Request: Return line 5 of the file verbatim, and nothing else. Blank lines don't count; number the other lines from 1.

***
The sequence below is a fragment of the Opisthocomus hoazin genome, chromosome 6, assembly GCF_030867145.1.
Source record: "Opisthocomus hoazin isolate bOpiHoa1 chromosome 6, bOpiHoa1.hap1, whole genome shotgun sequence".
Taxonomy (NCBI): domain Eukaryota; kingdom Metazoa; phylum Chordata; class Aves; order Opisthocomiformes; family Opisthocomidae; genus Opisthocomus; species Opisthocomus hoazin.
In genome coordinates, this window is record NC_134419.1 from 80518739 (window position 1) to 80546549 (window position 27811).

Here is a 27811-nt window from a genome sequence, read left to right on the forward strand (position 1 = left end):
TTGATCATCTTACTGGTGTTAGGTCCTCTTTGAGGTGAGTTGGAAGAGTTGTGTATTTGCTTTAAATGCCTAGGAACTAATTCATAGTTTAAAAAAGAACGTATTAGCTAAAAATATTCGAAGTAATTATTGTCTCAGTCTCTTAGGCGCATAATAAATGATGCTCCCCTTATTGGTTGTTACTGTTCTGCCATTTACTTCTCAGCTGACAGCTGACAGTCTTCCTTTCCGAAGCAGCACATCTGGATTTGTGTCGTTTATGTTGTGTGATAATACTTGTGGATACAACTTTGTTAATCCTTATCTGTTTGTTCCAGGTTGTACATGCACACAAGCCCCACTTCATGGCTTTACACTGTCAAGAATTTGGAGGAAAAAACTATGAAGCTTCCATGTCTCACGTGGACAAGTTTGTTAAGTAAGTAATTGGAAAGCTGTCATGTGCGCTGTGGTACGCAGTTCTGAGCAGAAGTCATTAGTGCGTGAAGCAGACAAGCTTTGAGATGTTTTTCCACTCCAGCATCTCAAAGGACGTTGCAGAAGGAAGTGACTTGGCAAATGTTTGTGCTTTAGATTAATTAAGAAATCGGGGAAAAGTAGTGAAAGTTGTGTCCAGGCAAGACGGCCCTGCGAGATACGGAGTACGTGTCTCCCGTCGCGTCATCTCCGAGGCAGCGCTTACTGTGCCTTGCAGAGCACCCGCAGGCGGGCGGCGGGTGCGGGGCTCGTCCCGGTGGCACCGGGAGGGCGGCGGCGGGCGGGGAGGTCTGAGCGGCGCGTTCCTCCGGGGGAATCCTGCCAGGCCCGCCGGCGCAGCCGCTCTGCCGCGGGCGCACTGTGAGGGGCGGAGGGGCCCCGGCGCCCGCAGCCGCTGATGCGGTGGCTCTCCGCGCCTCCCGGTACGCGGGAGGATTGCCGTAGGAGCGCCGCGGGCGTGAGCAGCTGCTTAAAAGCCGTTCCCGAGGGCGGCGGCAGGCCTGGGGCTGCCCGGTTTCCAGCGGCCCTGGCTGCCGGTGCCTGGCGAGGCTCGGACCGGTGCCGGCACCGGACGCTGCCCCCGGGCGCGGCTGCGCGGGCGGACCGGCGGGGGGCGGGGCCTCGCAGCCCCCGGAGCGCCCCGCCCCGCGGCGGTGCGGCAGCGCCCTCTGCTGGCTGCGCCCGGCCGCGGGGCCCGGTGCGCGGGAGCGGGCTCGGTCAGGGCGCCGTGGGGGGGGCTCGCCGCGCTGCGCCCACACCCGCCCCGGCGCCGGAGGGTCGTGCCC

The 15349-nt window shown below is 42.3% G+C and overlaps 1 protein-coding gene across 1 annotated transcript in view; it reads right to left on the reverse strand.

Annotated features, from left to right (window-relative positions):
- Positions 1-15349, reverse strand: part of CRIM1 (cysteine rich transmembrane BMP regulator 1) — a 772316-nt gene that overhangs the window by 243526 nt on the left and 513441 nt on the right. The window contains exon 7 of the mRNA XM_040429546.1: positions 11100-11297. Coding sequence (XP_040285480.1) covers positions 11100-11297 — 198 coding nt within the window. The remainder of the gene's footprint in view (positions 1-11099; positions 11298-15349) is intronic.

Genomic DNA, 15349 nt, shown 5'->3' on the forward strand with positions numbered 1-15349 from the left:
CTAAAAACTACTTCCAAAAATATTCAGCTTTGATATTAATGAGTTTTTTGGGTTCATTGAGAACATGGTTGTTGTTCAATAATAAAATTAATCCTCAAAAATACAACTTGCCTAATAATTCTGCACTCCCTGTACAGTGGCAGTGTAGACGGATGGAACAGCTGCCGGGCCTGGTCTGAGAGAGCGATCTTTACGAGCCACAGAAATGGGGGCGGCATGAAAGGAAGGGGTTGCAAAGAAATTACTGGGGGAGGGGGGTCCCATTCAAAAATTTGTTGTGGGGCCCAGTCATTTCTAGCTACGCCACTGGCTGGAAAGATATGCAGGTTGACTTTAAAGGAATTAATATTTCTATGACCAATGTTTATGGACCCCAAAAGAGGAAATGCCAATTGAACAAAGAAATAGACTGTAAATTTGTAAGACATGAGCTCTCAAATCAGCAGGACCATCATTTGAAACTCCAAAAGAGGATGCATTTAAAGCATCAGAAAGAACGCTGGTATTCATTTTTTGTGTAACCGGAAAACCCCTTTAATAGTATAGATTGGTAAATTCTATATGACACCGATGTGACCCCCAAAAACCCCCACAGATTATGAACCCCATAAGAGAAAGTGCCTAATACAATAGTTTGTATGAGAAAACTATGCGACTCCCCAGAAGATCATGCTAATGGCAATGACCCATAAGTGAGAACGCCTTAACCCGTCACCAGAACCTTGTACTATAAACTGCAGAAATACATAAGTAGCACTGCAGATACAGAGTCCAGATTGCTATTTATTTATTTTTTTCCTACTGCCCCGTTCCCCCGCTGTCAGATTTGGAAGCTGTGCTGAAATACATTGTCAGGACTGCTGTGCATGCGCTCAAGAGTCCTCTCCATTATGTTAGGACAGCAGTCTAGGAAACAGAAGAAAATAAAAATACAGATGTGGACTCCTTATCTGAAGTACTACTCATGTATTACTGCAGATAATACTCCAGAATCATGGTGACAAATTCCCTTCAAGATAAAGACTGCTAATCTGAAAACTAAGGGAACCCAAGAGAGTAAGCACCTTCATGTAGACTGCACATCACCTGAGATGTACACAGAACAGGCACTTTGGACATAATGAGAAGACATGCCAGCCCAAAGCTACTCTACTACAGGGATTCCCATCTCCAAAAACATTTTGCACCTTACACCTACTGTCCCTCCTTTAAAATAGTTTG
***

Here is a 27811-nt window from a genome sequence, read left to right on the forward strand (position 1 = left end):